Dallas’ defense was burned for 30 points and 407 yards. Quarterback Dak Prescott completed just 48.7% of his passes. And to some around team headquarters at the Star, the Broncos exposed a blueprint for stifling the Cowboys’ previously explosive offensive attack.
But there was one play that not only generated excitement in the moment — it also hinted at what running back Tony Pollard could offer the team when given the opportunity. It foreshadowed, in some ways, a strength in Pollard’s 131-yard, three-touchdown rushing performance this week as the Cowboys exploded to a 49-29 win against the Chicago Bears.
Let’s revisit Pollard’s game-opening 54-yard kickoff return on Nov. 7, 2021.
Pollard caught the Broncos’ kickoff in the end zone, heading up the right center of the field. He cut right several steps as a lane began to materialize, then left several steps later rounding a teammate’s block. A Bronco dove for Pollard’s leg around the 20-yard line, causing the Cowboys running back to trip but not fall. Another defender dove for his legs around the 30-yard line, grasping his left leg while Pollard simply hopped ahead on his right foot until he regained a two-footed platform to track another 20-plus yards.
Pollard’s left leg repeat last year on a 54-yard kickoff return vs. Broncos pic.twitter.com/GPvUNsgEyx
— Jori Epstein (@JoriEpstein) November 1, 2022
“He can run off one leg, get hit on this leg and then the next leg that hits (the ground) is the same leg,” Cowboys special teams coordinator John Fassel said. “We call it like a 'same leg-same leg' run.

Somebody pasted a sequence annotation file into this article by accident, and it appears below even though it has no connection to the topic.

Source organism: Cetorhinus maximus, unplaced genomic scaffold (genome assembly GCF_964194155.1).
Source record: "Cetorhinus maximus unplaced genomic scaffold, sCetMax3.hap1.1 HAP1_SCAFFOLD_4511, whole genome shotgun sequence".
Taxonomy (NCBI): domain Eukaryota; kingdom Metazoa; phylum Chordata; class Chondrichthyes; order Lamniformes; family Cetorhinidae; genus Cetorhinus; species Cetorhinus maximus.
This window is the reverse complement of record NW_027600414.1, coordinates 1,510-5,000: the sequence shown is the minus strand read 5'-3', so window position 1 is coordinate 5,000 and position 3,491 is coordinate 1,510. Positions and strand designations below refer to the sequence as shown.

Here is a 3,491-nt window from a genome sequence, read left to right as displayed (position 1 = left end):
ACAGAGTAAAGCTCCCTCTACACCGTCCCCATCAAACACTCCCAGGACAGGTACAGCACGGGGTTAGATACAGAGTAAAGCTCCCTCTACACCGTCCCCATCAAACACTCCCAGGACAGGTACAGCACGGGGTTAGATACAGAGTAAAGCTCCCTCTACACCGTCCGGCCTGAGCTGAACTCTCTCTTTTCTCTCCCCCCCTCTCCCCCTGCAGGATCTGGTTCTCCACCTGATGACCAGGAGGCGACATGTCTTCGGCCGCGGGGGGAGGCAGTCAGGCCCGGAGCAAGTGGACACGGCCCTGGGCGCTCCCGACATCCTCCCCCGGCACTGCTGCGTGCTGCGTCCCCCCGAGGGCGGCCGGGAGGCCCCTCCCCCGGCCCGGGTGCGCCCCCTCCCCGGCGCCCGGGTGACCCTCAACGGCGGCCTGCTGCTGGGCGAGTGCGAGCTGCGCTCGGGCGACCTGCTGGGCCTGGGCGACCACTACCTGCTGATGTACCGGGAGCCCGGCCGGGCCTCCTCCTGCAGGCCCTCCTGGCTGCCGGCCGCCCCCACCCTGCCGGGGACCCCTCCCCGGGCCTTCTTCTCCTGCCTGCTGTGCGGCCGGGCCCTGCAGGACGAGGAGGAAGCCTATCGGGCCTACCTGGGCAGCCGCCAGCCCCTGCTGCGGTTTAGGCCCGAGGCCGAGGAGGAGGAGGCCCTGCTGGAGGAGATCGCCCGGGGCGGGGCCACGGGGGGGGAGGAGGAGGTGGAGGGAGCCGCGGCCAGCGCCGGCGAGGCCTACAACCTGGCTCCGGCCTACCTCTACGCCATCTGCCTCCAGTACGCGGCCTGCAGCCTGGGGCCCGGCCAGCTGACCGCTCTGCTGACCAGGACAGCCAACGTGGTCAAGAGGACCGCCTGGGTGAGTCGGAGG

“His contact balance is phenomenal.”
During his second touchdown in Sunday’s three-score game, Pollard repeated the tactic.
Prescott handed the ball to Pollard in the red zone as the Cowboys had a first-and-goal from the 7-yard line, up 28-23 with 6:55 to play in the third quarter.
Pollard burst through the lane his teammates had cleared near the 5-yard line before Bears defensive end Al-Quadin Muhammad grabbed ahold of his left ankle at roughly the 3-yard line. Pollard hopped his right foot a step closer, then generated enough power from his free ligament to dive swiftly into the end zone.
The Cowboys extended their lead to 35-23, and the Bears never again came within a single possession.
— Dallas Cowboys (@dallascowboys) October 30, 2022
“He’s built in a way that he sees it and has got really strong, powerful legs,” Fassel said. “His vision on some of these runs or kickoff returns some of these last years and his ability to break tackles is something you can’t coach.”
Mentally and physically, Pollard is an efficient runner — the most efficient runner in the league this week, per NFL Next Gen Stats, which calculates rushing efficiency based on the divergence between rushing production and total distance traveled on a play. Pollard’s 2.31 yards traveled per yards rushed represented the best north/south effort in the NFL this week. Tennessee Titans running back Derrick Henry clocked second at 2.75.
Through eight weeks of the season, Pollard’s 3.03 yards traveled per rushing yard ranks second best in the league behind the Carolina Panthers’ D'Onta Foreman. In terms of traditional stats, Pollard has averaged a full yard per carry more than Foreman. Pollard’s 506 yards and five touchdowns trumping Foreman’s 273 and three.
Fellow Cowboys running back Ezekiel Elliott’s efficiency ranks 30th, per NFL Next Gen Stats, with a 3.73 to 1 ratio.
Pollard’s “sneaky powerful” run style, in teammate Dalton Schultz’s words, will continue to give the Cowboys an edge the second half of the season.
“His ability to break runs, to break tackles and then just that getaway speed,” Cowboys left tackle Tyler Smith told Yahoo Sports. “He’s so strong in his cuts and plays so fast and with such twitch that he’s a hard back to stop when he gets going.
“I feel like that’s something he probably doesn’t get enough credit for: how strong he is. His stride doesn’t break. His strides are powerful. That’s one of his ‘X’ factors.”
Follow Yahoo Sports’ Jori Epstein on Twitter @JoriEpstein